Far from the shepherds and mangers, now we are faced with Rachel – representing all women, but here specifically linked to the mothers whose babies were torn away by King Herod in his bloodthirsty lust for power.
There was evil in Jesus’ time, too. Rampant, horrific evil.
This passage is referred to as Herod’s “slaughter of the innocents,” a story made even more gruesome by the fact that a king was slaughtering the most defenseless of his own citizens. Kings were supposed to protect and love their people, to care for them and watch over them. Instead, Herod turns his wrath against the most powerless of all.
It is in times like these that I remember Martin Luther’s words. He was holed up in Wartburg Castle, fleeing those who were actively seeking to take his life. Frustrated with the evil that threatened from every side, exhausted by the cares of this world, he lamented, “They threaten us with death. They would do better to threaten us with life.”
Who can go on in the face of evil? What can we do or say that will help ameliorate even a little bit of the pain and fear that accompanies today’s senseless slaughter?
Scripture is filled with lament. Isaiah, Jeremiah, the minor prophets, the Psalms. In Luke 19, Jesus weeps over Jerusalem. He wants so much better for it, but again and again its people choose darkness over light, and evil over good.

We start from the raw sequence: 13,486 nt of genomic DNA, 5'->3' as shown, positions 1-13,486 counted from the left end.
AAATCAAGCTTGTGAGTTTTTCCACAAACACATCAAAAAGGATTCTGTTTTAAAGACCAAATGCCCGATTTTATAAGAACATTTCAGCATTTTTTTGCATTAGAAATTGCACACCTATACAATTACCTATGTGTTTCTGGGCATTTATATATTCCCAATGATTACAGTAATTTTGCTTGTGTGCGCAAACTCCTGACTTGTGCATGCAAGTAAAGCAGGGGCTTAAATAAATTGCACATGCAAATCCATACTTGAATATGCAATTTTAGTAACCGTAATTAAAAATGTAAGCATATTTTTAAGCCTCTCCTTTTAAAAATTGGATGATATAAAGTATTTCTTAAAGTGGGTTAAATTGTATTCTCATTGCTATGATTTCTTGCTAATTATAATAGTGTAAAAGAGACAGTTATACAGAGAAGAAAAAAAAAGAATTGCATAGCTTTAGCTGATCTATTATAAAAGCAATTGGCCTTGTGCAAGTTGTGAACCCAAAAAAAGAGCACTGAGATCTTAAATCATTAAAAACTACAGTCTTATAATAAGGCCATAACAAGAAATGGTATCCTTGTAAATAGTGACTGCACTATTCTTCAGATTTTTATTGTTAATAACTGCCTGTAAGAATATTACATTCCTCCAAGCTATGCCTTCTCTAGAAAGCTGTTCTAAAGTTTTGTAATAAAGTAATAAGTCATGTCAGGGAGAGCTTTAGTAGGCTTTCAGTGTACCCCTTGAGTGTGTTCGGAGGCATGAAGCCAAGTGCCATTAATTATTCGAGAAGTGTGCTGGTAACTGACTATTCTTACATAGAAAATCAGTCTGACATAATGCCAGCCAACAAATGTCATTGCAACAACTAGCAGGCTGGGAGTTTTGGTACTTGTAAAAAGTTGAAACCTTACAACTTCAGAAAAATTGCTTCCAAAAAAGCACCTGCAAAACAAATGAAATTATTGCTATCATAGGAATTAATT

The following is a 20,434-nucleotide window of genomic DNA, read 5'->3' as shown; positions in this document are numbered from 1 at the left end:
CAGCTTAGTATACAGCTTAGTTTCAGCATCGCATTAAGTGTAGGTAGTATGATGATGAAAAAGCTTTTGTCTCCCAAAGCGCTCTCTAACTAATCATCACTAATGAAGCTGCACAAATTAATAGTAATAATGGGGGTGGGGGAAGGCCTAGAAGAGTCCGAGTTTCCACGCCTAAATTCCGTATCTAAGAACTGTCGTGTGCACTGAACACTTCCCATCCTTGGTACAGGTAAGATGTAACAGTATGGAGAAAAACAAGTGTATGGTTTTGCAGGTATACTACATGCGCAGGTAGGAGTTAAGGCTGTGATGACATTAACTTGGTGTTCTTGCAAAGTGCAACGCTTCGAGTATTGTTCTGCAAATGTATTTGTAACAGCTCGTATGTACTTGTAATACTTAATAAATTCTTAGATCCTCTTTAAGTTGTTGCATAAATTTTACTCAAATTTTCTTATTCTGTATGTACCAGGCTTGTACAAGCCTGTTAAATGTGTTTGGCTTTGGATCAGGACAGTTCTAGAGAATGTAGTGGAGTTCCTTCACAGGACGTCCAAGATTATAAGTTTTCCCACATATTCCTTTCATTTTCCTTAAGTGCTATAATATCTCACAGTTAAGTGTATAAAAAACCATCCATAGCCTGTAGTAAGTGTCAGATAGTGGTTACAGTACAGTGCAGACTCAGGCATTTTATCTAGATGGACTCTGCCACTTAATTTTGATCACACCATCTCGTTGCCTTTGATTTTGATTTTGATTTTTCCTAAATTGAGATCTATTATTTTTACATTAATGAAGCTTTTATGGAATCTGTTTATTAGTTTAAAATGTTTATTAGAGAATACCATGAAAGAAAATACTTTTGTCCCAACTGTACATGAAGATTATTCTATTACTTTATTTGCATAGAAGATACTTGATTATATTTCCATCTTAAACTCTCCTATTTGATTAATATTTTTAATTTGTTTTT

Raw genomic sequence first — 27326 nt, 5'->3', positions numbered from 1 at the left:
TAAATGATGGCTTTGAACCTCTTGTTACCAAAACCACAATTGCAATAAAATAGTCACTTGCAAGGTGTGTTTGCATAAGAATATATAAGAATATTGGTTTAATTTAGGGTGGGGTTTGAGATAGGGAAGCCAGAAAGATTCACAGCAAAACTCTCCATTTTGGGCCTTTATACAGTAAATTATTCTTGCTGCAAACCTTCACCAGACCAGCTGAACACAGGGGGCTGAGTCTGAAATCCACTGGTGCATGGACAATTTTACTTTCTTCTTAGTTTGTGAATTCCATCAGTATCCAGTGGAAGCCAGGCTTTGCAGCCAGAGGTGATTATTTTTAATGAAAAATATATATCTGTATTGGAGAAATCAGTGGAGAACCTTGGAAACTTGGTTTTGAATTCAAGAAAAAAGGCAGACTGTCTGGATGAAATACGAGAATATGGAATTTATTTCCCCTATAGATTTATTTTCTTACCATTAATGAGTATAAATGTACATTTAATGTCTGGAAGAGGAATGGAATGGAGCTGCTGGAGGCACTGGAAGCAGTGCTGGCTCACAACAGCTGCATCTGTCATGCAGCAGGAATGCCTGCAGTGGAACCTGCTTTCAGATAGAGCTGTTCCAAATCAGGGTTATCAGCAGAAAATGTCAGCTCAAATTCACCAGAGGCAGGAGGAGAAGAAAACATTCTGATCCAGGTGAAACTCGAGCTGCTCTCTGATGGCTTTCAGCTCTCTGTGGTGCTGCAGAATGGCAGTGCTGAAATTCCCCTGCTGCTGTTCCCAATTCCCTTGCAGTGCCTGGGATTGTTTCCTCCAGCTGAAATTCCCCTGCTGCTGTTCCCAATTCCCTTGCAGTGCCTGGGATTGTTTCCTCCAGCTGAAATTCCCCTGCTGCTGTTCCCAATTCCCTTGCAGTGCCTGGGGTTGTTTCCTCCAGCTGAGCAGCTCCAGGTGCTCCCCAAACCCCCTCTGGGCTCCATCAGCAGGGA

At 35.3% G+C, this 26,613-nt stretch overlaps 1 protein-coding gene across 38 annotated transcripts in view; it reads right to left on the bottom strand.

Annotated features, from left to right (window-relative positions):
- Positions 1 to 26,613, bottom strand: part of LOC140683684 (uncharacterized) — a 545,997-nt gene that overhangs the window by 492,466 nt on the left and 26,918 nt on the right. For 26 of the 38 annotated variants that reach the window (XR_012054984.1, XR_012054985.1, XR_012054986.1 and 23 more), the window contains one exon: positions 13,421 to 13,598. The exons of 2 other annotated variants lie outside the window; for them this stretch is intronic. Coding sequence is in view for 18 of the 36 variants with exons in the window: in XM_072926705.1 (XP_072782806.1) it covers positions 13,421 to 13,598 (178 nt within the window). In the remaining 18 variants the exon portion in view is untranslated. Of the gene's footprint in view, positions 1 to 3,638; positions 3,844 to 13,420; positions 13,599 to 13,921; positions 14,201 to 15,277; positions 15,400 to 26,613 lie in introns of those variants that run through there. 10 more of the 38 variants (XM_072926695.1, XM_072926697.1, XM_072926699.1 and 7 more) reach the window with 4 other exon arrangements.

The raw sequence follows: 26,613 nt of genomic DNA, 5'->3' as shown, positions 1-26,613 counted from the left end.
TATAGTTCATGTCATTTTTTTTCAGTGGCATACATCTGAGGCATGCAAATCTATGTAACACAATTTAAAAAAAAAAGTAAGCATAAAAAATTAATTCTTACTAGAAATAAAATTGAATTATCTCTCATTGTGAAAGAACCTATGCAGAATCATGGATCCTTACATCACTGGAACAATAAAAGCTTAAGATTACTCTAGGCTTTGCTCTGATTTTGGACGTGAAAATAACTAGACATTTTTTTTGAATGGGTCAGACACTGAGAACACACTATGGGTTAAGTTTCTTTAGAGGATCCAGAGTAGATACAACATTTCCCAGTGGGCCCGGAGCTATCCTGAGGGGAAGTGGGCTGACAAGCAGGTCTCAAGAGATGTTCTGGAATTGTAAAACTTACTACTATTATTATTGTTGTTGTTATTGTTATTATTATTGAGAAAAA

Scripture is clear that when evil things happen, God weeps with us. Wherever violence takes place. Whenever murder and hatred look as if they will win the day. Any place there is darkness, any time there is depravity, we are called to the discipline of lament.
And it is a discipline, for there are no answers in lament. We don’t know why these things happen, only that they do. That again, today, they did. Yet in lament we go before God with the community of Christians around the world and we say, “This hurts. We want a new way. We are sorry. We are sad – so unspeakably sad. We are out of words. Save us, Jesus. Help us, help us, help us.”
The Christmas hymn “I Heard the Bells” was written after war wracked this country. The author felt nothing but despair in his soul. For him, there was no hope. So he put pen to paper to chronicle the death of his hope. But as he wrote, he felt the Lord speak to him.
And in despair I bowed my head.
“There is no peace on earth,” I said,
“For hate is strong and mocks the song
Of peace on earth, goodwill to men.”
Then pealed the bells more loud and deep:
“God is not dead, nor doth He sleep;
The wrong shall fail, the right prevail
With peace on earth, goodwill to men.”
Radical hope in the midst of despair. Then, as now. Today, as before. Tomorrow, as in the time of Herod. God is not dead, nor does he sleep.
After the shooting at the elementary school in Newtown, people streamed into area churches. Clergy felt utterly unprepared. What answers could they offer as they looked into the tear-streaked faces crammed into their sanctuaries? One Catholic priest looked out over the crowd of mourners, still in absolute shock, and said, simply: “Where do you turn on a day like this? You turn to God, because where else can you go?”
Christians are a people of hope and joy, but we are also a people of lament. There is evil and sin loose in this world, and we grieve with those who grieve. As we look evil in the face, we remember that it does not, it cannot, it will not have the final word.
To Newtown, to San Bernardino, to Orlando, to us all, come, Lord Jesus!